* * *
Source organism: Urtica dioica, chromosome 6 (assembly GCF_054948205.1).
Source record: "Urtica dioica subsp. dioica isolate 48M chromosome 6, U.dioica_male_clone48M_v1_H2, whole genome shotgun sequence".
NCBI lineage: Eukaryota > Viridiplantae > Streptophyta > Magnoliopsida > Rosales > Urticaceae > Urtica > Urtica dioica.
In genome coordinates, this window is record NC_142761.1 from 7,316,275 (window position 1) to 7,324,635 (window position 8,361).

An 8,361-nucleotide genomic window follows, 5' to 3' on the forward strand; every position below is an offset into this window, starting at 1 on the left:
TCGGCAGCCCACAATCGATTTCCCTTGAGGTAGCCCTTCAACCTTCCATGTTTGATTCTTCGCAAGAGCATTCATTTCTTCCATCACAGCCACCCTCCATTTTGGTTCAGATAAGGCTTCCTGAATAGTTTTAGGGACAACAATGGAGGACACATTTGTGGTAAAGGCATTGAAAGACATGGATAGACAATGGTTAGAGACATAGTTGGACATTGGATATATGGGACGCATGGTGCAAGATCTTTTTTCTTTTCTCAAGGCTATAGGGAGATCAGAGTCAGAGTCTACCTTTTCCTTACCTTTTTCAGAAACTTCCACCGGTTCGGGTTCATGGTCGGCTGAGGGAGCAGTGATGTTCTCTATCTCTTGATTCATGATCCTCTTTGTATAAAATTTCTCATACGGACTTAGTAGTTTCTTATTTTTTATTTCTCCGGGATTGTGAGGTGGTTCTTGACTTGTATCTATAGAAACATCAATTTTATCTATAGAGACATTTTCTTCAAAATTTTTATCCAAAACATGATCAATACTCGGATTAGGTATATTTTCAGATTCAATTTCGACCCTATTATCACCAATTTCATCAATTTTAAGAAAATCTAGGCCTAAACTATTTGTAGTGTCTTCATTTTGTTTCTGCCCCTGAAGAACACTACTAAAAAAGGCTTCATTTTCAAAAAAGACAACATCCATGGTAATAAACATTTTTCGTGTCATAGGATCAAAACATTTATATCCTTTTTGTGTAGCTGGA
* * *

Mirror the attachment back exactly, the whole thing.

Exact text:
Source organism: Urtica dioica, chromosome 6 (assembly GCF_054948205.1).
Source record: "Urtica dioica subsp. dioica isolate 48M chromosome 6, U.dioica_male_clone48M_v1_H2, whole genome shotgun sequence".
NCBI lineage: Eukaryota > Viridiplantae > Streptophyta > Magnoliopsida > Rosales > Urticaceae > Urtica > Urtica dioica.
In genome coordinates, this window is record NC_142761.1 from 7,316,275 (window position 1) to 7,324,635 (window position 8,361).

An 8,361-nucleotide genomic window follows, 5' to 3' on the forward strand; every position below is an offset into this window, starting at 1 on the left:
TCGGCAGCCCACAATCGATTTCCCTTGAGGTAGCCCTTCAACCTTCCATGTTTGATTCTTCGCAAGAGCATTCATTTCTTCCATCACAGCCACCCTCCATTTTGGTTCAGATAAGGCTTCCTGAATAGTTTTAGGGACAACAATGGAGGACACATTTGTGGTAAAGGCATTGAAAGACATGGATAGACAATGGTTAGAGACATAGTTGGACATTGGATATATGGGACGCATGGTGCAAGATCTTTTTTCTTTTCTCAAGGCTATAGGGAGATCAGAGTCAGAGTCTACCTTTTCCTTACCTTTTTCAGAAACTTCCACCGGTTCGGGTTCATGGTCGGCTGAGGGAGCAGTGATGTTCTCTATCTCTTGATTCATGATCCTCTTTGTATAAAATTTCTCATACGGACTTAGTAGTTTCTTATTTTTTATTTCTCCGGGATTGTGAGGTGGTTCTTGACTTGTATCTATAGAAACATCAATTTTATCTATAGAGACATTTTCTTCAAAATTTTTATCCAAAACATGATCAATACTCGGATTAGGTATATTTTCAGATTCAATTTCGACCCTATTATCACCAATTTCATCAATTTTAAGAAAATCTAGGCCTAAACTATTTGTAGTGTCTTCATTTTGTTTCTGCCCCTGAAGAACACTACTAAAAAAGGCTTCATTTTCAAAAAAGACAACATCCATGGTAATAAACATTTTTCGTGTCATAGGATCAAAACATTTATATCCTTTTTGTGTAGCTGGA